“Which of these . . . was a neighbor to the man who fell into the hands of robbers?”
It was September 21, 1967, in Makurdi, Nigeria. The news was indeed terrible. During the night violence had erupted downtown. Shops were looted, homes were destroyed, and a hundred people of the Igbo tribe were slaughtered.
Included in the group on our steps was a young Igbo man who took care of our yard. I can still see his eyes, wide with fear. It was his tribe, his people, that were being killed. He was in danger. We needed to do something to protect him. But what?
Our young Tiv steward became the neighbor that Jesus calls us to be. Compassion and concern overruled his fear as he offered a suggestion: “I know a path through the field that leads to the rail station. I think I can get him there safely.”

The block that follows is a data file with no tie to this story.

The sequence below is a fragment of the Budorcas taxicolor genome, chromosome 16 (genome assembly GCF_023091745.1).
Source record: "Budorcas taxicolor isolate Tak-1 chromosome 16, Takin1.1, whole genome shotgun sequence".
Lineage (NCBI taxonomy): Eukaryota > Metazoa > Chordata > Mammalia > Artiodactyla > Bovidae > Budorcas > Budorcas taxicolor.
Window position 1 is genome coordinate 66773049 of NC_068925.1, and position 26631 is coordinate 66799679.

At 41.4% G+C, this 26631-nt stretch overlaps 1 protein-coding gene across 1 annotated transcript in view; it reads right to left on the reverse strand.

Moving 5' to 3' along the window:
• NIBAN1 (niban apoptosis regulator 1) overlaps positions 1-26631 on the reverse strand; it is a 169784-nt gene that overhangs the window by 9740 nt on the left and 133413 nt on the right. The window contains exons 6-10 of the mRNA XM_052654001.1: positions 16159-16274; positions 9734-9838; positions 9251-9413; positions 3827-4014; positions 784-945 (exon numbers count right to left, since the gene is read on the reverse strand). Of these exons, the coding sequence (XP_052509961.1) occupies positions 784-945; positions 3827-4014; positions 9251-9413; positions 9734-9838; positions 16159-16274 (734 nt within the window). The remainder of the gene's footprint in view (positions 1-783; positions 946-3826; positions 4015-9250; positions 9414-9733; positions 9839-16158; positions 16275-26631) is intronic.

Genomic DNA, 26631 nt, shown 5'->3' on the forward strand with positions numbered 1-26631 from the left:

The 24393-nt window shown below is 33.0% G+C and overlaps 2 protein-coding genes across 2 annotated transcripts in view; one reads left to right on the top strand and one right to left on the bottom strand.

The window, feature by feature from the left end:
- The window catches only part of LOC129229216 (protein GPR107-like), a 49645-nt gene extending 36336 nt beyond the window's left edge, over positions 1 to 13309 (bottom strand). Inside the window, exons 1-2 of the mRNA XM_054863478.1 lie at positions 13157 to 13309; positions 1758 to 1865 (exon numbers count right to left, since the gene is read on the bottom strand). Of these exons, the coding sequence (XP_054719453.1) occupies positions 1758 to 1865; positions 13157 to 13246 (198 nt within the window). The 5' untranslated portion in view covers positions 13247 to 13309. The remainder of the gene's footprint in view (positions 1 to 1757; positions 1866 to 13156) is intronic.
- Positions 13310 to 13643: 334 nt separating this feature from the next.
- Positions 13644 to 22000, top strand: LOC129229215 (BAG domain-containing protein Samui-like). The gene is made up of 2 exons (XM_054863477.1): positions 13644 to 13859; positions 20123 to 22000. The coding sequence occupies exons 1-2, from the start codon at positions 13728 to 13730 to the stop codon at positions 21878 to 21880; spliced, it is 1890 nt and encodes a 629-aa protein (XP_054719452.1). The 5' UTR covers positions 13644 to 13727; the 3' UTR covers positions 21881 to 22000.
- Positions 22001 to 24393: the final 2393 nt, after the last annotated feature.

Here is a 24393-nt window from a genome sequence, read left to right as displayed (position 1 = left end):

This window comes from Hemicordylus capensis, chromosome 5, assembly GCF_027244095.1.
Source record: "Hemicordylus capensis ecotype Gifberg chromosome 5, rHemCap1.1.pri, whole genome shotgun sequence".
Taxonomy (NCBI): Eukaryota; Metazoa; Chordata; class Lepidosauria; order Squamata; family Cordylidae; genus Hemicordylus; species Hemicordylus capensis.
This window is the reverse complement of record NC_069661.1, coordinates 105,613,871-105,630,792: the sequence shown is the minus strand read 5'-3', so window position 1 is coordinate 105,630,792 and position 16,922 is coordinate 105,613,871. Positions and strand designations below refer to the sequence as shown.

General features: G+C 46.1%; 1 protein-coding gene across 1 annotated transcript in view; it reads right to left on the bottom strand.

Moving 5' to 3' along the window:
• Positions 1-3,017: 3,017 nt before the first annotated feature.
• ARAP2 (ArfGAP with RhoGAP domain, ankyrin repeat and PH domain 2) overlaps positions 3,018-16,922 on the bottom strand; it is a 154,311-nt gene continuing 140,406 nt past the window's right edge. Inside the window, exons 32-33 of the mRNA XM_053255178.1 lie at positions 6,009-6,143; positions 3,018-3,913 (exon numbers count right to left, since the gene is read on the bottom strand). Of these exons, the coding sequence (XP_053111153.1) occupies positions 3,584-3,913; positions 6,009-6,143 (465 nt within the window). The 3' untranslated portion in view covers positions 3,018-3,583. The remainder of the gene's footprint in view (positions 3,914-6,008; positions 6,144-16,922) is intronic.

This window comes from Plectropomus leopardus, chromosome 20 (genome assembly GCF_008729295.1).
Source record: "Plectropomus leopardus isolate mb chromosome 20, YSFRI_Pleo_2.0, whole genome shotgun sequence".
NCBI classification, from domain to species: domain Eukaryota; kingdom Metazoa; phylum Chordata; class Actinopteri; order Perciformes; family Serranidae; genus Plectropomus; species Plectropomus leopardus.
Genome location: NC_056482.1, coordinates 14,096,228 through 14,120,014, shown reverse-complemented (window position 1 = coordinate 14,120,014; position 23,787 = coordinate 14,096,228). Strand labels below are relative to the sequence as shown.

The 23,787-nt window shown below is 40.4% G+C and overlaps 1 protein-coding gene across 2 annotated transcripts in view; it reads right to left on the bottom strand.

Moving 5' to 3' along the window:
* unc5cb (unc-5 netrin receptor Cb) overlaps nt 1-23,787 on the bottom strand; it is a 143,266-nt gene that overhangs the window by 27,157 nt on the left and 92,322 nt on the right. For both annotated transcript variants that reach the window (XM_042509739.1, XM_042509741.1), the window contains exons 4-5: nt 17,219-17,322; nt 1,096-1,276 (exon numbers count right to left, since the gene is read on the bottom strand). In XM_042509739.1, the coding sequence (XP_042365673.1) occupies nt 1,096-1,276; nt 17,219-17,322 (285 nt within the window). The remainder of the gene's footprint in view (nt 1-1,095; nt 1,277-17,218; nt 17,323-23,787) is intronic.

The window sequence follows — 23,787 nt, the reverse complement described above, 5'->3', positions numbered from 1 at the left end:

We could think of no better option. Our Igbo friend quickly gathered his goods and prepared himself to go. We gathered again on our steps for a prayerful goodbye. And then off they went—the two of them together.
We hurt deeply for our young Igbo friend. But our young steward showed us what it means to be a neighbor—crossing tribal lines and status boundaries. Jesus says, “Go and do likewise.”
Lord, thank you for the “good Samaritans” in our lives. Move us to be true neighbors. Amen.